With the second anniversary of the Sept. 11 attacks only three weeks away, TV networks have planned nearly no special programming to commemorate the horrible events of that day.

In New York, many of the Sept. 11-related events will be private and attended only by the families of the victims.

Instead of breaking into regular programming, the major broadcasters will cover the day in their regular newscasts.

On Sept. 10, CBS' "60 Minutes II" (search) is planning to re-air last year's exclusive interview with President George W. Bush (search) in which the president talked about what was going on behind the scenes at the White House the day terrorists hijacked four jet airliners and killed 3,000 people.

CBS will also cover the day's events on "The Early Show" anchored by Harry Smith from Ground Zero.

NBC's coverage starts this weekend with "Dateline" on Sunday. The news magazine is profiling "Jane Doe #1" - the first victim brought into a downtown hospital on Sept. 11. Producers have spent almost two years with her as she's recovered from burns that almost completely covered her whole body. On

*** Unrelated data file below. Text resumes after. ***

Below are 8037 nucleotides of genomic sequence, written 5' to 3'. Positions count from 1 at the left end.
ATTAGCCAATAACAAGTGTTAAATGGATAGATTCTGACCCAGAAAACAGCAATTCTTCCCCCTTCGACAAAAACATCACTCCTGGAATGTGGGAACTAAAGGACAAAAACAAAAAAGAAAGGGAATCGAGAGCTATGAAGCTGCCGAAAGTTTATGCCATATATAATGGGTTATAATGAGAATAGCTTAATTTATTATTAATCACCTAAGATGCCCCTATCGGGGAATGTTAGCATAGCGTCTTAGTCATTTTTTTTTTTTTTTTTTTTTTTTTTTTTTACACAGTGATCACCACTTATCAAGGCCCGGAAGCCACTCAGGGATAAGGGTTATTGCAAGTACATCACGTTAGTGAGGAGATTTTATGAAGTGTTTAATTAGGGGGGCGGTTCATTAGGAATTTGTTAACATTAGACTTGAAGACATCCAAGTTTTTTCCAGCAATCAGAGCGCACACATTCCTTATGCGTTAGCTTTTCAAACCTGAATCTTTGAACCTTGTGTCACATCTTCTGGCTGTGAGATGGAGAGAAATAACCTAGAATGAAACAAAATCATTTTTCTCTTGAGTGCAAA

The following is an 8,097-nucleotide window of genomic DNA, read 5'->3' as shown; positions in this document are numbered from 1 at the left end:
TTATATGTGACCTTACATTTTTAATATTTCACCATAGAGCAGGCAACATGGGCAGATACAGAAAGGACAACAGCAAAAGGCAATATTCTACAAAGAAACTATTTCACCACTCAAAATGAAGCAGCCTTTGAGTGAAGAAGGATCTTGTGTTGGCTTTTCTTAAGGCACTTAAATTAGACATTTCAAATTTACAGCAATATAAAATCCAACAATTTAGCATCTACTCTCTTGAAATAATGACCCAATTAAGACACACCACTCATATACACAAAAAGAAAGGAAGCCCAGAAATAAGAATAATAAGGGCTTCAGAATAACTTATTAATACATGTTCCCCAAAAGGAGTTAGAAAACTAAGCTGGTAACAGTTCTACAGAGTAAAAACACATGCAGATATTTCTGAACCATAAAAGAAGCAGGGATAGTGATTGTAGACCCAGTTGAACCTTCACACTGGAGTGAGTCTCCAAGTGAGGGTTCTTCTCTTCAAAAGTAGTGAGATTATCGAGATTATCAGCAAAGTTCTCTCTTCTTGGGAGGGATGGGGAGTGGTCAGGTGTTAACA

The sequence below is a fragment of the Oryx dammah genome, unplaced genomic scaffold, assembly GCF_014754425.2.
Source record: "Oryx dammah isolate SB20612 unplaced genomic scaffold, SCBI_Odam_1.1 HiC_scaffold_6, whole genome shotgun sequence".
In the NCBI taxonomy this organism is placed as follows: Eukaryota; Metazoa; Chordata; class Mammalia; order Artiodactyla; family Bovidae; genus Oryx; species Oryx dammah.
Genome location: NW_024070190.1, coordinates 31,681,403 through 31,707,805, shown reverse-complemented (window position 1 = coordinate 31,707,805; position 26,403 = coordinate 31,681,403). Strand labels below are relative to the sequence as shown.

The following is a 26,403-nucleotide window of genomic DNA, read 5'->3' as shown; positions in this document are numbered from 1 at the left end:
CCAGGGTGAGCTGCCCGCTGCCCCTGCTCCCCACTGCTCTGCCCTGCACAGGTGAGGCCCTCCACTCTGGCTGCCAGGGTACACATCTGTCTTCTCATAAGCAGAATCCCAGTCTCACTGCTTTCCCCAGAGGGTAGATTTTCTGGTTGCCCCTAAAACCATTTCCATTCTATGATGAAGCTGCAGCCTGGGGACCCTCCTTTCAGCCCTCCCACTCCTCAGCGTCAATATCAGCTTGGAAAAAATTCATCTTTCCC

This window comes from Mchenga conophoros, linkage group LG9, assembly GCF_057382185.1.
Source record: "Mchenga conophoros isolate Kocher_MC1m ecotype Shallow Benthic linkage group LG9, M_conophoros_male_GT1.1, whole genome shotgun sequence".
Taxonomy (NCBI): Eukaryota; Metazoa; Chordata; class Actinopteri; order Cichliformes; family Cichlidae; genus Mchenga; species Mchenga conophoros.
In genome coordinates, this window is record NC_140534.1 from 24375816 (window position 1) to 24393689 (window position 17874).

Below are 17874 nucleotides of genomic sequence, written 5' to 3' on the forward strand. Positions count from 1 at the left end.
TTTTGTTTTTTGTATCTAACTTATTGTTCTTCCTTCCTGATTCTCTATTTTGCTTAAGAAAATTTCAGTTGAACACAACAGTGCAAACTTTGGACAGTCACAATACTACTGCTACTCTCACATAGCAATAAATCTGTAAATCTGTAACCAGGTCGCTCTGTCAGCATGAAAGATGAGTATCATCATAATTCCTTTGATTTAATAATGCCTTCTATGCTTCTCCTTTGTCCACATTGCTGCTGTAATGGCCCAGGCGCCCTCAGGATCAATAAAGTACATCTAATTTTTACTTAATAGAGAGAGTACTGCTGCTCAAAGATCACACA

NBC will cover the day's events on the "Today" show and "Nightly News."

Meanwhile, ABC is dedicating four days to the Sept. 11 anniversary, devoting almost all of its regular news shows including "This Week," "World News Tonight," "Good Morning America," "Nightline" and "Primetime Thursday."

Among the questions ABC News hopes to answer are:

* Has the U.S.-led global war on terrorism done real damage to al Qaeda?

* After a two-year search, why hasn't Usama bin Laden (search), the world's most notorious terrorist, been caught?

* Two years later, are members of al Qaeda still living among us? What makes them pledge allegiance to America's enemies?

* $20 billion has been spent to prevent and respond to possible terrorist attacks. Is some of that money is being wasted?